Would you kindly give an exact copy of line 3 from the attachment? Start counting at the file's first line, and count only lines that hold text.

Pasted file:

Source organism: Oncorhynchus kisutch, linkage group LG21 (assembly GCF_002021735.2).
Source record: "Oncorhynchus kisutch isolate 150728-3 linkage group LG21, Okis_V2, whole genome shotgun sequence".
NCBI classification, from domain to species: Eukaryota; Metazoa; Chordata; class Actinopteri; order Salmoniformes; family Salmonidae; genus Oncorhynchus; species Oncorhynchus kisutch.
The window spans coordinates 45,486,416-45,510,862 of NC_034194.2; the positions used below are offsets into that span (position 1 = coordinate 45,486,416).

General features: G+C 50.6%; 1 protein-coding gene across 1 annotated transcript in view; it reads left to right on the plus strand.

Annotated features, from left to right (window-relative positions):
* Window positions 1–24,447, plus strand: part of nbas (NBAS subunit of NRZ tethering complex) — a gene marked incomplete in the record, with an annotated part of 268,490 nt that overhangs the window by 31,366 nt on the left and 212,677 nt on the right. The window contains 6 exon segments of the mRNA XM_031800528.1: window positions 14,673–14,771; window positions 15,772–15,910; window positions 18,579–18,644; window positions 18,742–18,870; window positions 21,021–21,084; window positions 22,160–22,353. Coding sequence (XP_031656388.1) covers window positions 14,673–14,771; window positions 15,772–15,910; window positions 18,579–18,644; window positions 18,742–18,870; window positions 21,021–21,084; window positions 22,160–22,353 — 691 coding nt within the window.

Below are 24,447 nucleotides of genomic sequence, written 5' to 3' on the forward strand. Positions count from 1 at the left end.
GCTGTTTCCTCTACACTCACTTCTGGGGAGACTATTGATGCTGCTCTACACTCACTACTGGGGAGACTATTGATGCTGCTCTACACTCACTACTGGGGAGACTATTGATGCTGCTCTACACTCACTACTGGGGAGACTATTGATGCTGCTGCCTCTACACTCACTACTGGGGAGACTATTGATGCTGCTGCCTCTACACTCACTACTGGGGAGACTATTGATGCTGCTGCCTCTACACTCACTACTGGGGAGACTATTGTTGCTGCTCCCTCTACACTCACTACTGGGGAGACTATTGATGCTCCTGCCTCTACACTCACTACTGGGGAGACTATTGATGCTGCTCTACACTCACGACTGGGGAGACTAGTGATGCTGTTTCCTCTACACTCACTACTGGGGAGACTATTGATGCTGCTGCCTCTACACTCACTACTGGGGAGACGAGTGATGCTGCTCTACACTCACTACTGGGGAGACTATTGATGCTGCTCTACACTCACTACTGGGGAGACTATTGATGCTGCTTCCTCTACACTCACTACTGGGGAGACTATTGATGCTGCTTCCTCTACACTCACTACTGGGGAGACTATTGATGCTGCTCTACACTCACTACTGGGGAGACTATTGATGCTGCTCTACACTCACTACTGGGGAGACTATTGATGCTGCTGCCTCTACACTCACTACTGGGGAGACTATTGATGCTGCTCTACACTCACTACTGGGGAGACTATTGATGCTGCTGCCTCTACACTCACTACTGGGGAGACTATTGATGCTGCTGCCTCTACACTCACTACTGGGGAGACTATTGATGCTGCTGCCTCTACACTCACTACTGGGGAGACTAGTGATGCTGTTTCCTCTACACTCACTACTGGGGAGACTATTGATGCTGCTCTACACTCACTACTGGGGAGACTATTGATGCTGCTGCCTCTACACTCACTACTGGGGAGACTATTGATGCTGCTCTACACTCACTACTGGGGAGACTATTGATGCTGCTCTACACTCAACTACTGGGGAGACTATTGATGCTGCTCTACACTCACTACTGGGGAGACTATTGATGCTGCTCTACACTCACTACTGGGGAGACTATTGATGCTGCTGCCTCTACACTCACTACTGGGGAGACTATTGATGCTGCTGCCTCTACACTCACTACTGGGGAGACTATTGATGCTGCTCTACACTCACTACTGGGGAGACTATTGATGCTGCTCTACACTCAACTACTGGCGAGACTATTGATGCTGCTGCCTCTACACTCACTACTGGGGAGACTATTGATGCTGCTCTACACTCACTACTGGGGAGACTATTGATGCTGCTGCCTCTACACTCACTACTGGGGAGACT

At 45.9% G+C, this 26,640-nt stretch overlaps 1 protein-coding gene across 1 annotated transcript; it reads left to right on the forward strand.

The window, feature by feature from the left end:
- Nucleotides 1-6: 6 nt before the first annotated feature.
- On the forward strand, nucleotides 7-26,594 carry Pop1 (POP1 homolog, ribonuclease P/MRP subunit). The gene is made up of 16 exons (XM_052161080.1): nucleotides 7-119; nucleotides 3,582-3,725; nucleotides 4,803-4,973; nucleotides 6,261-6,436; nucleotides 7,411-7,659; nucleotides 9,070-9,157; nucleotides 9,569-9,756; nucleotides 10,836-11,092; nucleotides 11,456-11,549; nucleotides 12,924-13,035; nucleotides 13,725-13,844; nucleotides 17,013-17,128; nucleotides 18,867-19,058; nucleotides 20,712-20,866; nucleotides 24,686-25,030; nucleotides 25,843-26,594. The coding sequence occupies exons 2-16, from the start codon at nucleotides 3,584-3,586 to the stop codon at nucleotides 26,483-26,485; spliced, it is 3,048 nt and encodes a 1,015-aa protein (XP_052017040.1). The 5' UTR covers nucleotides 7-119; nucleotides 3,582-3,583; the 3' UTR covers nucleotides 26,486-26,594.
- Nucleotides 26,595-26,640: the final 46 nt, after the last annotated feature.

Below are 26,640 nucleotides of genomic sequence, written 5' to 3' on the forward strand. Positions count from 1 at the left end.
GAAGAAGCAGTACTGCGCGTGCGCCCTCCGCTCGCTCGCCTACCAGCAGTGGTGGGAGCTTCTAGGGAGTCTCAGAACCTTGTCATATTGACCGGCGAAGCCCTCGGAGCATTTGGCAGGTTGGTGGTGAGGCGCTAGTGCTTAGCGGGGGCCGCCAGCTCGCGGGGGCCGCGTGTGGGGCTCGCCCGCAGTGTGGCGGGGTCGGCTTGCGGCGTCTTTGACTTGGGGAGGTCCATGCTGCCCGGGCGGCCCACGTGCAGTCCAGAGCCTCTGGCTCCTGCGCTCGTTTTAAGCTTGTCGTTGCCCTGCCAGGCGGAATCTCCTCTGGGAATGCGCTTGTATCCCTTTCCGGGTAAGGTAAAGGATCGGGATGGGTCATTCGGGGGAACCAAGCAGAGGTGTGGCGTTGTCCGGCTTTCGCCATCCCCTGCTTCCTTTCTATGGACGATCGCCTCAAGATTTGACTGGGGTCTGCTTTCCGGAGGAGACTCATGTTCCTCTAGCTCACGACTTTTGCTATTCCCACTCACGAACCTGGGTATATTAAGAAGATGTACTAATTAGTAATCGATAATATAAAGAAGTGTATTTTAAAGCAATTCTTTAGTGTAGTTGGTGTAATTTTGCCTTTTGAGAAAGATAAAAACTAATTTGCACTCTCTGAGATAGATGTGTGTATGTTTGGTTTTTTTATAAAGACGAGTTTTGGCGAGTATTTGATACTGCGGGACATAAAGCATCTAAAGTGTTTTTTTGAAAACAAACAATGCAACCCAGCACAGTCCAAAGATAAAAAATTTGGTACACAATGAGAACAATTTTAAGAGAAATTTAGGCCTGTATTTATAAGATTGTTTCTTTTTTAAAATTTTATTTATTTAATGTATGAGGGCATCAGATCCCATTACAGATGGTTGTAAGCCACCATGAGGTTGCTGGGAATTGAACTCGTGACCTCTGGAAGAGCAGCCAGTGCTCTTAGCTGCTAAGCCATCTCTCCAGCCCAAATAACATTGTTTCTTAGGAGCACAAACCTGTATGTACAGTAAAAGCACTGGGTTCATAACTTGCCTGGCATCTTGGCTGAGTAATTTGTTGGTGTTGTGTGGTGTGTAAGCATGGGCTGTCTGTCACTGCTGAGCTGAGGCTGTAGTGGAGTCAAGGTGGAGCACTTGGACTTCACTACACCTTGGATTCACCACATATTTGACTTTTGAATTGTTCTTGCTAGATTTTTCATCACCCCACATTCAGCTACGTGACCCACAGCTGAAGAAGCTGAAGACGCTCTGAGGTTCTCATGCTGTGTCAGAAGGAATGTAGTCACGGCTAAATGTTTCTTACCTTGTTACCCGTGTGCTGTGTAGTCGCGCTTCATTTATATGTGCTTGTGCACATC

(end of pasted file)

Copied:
NCBI classification, from domain to species: Eukaryota; Metazoa; Chordata; class Actinopteri; order Salmoniformes; family Salmonidae; genus Oncorhynchus; species Oncorhynchus kisutch.